Maltese Catholics Gift Pope Francis Book of LGBTQ+ Testimonies; And More News

Pope Francis receiving Drachma LGBTI’s book, Our Children: A Gift

Here are some items that may be of interest:

1. At a January audience, Pope Francis was gifted a new edition of the book, Our Children: A Gift, by the Maltese Catholic group Drachma LGBTI. According to the group, Fr. Andrea Conocchia, a priest near Rome known for his ministry with transgender women, gave the book to the pope and later, he received letter of gratitude from Francis. The book, the first edition of which was released in 2016, includes the testimonies of LGBTQ+ people and their parents, as well as a section responding to frequently asked questions. Notably, Archbishop Charles Scicluna of Malta sent a hundred copies of that edition to his local priests. For more information about the book, click here.

2. The efforts of Greece’s Catholic bishops did not stop the legalization of marriage equality, which the country’s legislature approved earlier this week. In December, the Holy Synod of Catholic Bishops of Greece issued a statement against equal marriage rights saying, in part, “This proposal is a setback to our legal culture, a setback to morals and culture in general. It is a point of decline of Greek society. . .” The bishops aded that Greece’s politicians exhibited “submissiveness” to “the wishes and whims of a certain internationally promoted ideological trend,” likely referencing initiatives by the European Union to advance LGBTQ+ rights on the continent. Catholics make up just 3% of the country’s population, which is overwhelmingly Greek Orthodox.

3. U.S. Catholic reported on Catholics, several of whom are LGBTQ+, who choose to remain in the church despite the exclusion they might face and the institutional church’s more general failings. The question for the interviewees, claims the report, is not about whether to leave, but “Why and how do we stay?” One interviewee was Allison Connelly-Vetter, a married queer lay minister and Bondings 2.0 contributor, who spoke of her deep roots in the church, noting, “Being Catholic is not something that I do or participate in. . .It’s something that I am.” She added, “Because I have been formed by this institution, I feel accountable to this institution and to other people to work for the transformation of this institution.” Also interviewed was delfin bautista, a transgender person who has found community in alternative Catholic spaces like Call To Action. Of the journey, delfin explained, “I’m just finding ways to bridge social justice, religion, theology, queerness, transness, and being Latinx.”

4. The Christian Century published a review of theologian Miguel Díaz’s new book, Queer God de Amor, which explores St. John of the Cross through Latinx and and LGBTQ+ lenses. Previously, Bondings 2.0 broke news that the book’s initial publisher, Orbis Books, cancelled its release. Later, Queer God de Amor was picked up by Fordham University Press. This blog reviewed it last year. Now, The Christian Century explains, in part: “Through its practice of translation, Queer God de Amor raises these difficult questions that stand as testament to its bold choice: to chart its own path in a life of faith committed to a ‘rethinking of the mystery of God’ in relation to the fullness of human life.”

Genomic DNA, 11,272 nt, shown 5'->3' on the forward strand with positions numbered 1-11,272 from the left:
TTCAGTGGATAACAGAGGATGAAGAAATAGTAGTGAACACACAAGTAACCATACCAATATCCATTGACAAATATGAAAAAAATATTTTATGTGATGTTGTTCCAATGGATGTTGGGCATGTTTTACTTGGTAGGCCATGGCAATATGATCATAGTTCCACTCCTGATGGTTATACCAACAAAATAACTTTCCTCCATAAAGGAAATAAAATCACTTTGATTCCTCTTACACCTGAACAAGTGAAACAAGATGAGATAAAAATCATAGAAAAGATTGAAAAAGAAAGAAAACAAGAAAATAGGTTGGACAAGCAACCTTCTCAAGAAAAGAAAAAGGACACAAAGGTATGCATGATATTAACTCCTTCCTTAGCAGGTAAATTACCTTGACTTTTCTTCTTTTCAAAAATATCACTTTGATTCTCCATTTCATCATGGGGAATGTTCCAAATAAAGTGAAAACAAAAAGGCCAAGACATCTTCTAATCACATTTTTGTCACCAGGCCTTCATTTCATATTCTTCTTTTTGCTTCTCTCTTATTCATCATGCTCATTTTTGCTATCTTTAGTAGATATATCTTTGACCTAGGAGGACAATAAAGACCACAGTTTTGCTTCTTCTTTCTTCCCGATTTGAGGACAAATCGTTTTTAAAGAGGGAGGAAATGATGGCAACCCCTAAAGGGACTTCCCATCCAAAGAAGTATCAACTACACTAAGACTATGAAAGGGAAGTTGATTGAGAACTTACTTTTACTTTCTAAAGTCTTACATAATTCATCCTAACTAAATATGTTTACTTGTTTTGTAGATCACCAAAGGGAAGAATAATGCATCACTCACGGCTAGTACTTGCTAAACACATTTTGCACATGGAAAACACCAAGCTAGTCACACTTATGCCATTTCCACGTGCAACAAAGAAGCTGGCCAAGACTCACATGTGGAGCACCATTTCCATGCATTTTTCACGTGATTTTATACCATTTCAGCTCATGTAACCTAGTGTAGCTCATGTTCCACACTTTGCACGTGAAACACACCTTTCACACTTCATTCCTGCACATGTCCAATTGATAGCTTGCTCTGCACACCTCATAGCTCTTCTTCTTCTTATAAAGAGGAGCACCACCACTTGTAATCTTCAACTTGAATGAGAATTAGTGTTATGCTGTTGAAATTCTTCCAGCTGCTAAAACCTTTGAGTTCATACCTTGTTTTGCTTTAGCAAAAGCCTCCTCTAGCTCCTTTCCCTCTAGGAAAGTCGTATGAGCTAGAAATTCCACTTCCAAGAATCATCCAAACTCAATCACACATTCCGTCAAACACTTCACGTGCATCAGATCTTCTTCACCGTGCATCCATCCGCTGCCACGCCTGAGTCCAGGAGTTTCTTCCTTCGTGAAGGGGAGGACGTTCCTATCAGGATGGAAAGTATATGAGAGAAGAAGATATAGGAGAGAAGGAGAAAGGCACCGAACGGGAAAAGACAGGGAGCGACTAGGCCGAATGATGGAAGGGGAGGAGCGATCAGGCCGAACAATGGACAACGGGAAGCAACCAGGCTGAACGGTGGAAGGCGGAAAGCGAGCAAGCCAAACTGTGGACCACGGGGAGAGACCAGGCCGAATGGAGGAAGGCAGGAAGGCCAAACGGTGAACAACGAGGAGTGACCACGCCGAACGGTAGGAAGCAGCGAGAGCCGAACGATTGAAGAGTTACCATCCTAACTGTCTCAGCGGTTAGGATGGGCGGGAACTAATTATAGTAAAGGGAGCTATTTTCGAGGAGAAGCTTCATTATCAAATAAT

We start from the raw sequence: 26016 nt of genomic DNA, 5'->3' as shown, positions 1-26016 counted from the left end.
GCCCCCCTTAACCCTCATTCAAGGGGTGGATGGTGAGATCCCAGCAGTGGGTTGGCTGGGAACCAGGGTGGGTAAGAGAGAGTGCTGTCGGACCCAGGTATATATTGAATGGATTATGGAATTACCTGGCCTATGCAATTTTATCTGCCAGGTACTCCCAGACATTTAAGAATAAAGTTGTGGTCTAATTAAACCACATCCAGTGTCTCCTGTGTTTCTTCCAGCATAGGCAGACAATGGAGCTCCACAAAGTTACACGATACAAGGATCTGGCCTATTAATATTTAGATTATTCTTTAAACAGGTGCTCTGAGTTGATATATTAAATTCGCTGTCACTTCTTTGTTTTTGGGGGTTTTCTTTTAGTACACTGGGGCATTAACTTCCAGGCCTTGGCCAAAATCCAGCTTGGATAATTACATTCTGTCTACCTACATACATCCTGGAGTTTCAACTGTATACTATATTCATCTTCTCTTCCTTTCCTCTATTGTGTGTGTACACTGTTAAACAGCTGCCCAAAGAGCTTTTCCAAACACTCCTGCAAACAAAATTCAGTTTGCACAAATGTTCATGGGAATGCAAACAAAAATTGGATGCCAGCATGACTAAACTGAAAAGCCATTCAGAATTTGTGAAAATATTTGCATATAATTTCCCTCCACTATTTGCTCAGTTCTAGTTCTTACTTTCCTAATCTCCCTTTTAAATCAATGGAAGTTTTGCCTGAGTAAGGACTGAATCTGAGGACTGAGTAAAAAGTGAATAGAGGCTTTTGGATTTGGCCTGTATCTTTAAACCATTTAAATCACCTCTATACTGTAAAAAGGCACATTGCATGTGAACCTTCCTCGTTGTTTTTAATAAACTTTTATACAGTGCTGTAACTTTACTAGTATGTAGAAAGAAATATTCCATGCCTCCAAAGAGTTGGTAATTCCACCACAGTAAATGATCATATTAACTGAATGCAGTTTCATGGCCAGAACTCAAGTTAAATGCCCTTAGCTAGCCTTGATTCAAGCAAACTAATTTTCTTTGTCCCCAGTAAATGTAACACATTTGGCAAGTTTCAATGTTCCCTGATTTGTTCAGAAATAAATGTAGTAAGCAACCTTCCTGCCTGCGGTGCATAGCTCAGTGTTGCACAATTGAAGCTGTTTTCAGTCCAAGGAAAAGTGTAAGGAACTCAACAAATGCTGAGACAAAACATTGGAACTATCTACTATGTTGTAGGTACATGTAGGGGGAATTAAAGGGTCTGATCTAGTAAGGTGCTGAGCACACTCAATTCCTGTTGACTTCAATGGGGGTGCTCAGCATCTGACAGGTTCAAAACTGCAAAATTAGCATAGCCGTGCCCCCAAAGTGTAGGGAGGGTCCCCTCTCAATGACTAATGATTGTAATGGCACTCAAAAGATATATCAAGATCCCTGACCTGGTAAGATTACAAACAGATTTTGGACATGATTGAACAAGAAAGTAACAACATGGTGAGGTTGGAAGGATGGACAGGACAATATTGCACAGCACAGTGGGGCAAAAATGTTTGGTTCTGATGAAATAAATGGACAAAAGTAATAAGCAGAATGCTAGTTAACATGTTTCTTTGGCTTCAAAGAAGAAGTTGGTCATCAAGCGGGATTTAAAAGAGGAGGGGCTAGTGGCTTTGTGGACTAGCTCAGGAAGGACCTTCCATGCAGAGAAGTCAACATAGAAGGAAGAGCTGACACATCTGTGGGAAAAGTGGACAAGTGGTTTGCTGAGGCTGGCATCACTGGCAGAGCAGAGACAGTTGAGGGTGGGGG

5. La Croix International reported that about 20 bishops gathered in Prague last September to discuss the alleged threat of “gender ideology,” a term LGBTQ-negative church leaders often use to condemn pro-equality efforts. The gathering, which was not publicized, was held at a luxury hotel and paid for by a right-wing U.S. group. The event was largely for prelates who then participated at the Synod on Synodality’s General Assembly in Rome the following month. Nine cardinals attended, including active leaders Timor-Leste’s Virgilio Do Carmo da Silva, India’s Oswald Gracias of Bombay, William Goh of Singapore, and the Netherland’s Willem Eijk of Utrecht. Three cardinals who are archbishop emeriti were also present, namely Bangladesh’s Patrick D’Rozario of Dhaka, Italy’s Angelo Bagnasco of Genoa, and Czech Republic’s Dominik Duka of Prague. Other prelates were largely from the United States and some African countries. The only U.S. attendee named in the news report was Archbishop Salvatore Cordileone of San Francisco, who was not a delegate to the October 2023 Synod Assembly at the Vatican.

Robert Shine (he/him), New Ways Ministry, February 17, 2024

2 replies
  1. L Heidenreich
    L Heidenreich says:

    Thank you — this reminds me to grab a copy of Queer God de Amor — ‘ have heard such good things about it — so looking forward to the read. Blessings on your ministry!

  2. Thomas William Bower
    Thomas William Bower says:

    While I do enjoy the coverage of important issues and events, your illumination of all of the smaller daily lives of the queer Church and those of us who live in it really do soothe the soul. Peace to you.


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